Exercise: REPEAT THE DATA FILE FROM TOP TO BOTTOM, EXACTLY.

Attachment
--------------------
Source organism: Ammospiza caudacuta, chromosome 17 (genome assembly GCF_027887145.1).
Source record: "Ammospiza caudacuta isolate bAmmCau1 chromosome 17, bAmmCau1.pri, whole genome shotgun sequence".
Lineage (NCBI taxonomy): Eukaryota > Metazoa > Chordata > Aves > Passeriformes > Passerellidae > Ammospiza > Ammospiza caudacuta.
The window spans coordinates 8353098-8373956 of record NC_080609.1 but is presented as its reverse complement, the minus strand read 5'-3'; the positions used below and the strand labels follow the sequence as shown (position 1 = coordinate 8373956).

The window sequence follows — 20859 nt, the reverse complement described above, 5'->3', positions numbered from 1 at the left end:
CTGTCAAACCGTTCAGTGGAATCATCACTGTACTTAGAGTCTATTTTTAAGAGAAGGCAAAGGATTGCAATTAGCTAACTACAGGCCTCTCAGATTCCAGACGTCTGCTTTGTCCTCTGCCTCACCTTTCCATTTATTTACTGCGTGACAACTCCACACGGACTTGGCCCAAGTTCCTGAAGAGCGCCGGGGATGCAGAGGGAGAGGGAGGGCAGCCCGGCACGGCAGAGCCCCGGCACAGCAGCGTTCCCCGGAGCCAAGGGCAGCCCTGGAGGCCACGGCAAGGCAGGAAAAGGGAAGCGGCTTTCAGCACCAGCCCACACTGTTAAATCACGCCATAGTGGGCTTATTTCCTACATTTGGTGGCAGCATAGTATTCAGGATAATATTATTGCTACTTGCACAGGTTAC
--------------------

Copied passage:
Source organism: Ammospiza caudacuta, chromosome 17 (genome assembly GCF_027887145.1).
Source record: "Ammospiza caudacuta isolate bAmmCau1 chromosome 17, bAmmCau1.pri, whole genome shotgun sequence".
Lineage (NCBI taxonomy): Eukaryota > Metazoa > Chordata > Aves > Passeriformes > Passerellidae > Ammospiza > Ammospiza caudacuta.
The window spans coordinates 8353098-8373956 of record NC_080609.1 but is presented as its reverse complement, the minus strand read 5'-3'; the positions used below and the strand labels follow the sequence as shown (position 1 = coordinate 8373956).

The window sequence follows — 20859 nt, the reverse complement described above, 5'->3', positions numbered from 1 at the left end:
CTGTCAAACCGTTCAGTGGAATCATCACTGTACTTAGAGTCTATTTTTAAGAGAAGGCAAAGGATTGCAATTAGCTAACTACAGGCCTCTCAGATTCCAGACGTCTGCTTTGTCCTCTGCCTCACCTTTCCATTTATTTACTGCGTGACAACTCCACACGGACTTGGCCCAAGTTCCTGAAGAGCGCCGGGGATGCAGAGGGAGAGGGAGGGCAGCCCGGCACGGCAGAGCCCCGGCACAGCAGCGTTCCCCGGAGCCAAGGGCAGCCCTGGAGGCCACGGCAAGGCAGGAAAAGGGAAGCGGCTTTCAGCACCAGCCCACACTGTTAAATCACGCCATAGTGGGCTTATTTCCTACATTTGGTGGCAGCATAGTATTCAGGATAATATTATTGCTACTTGCACAGGTTAC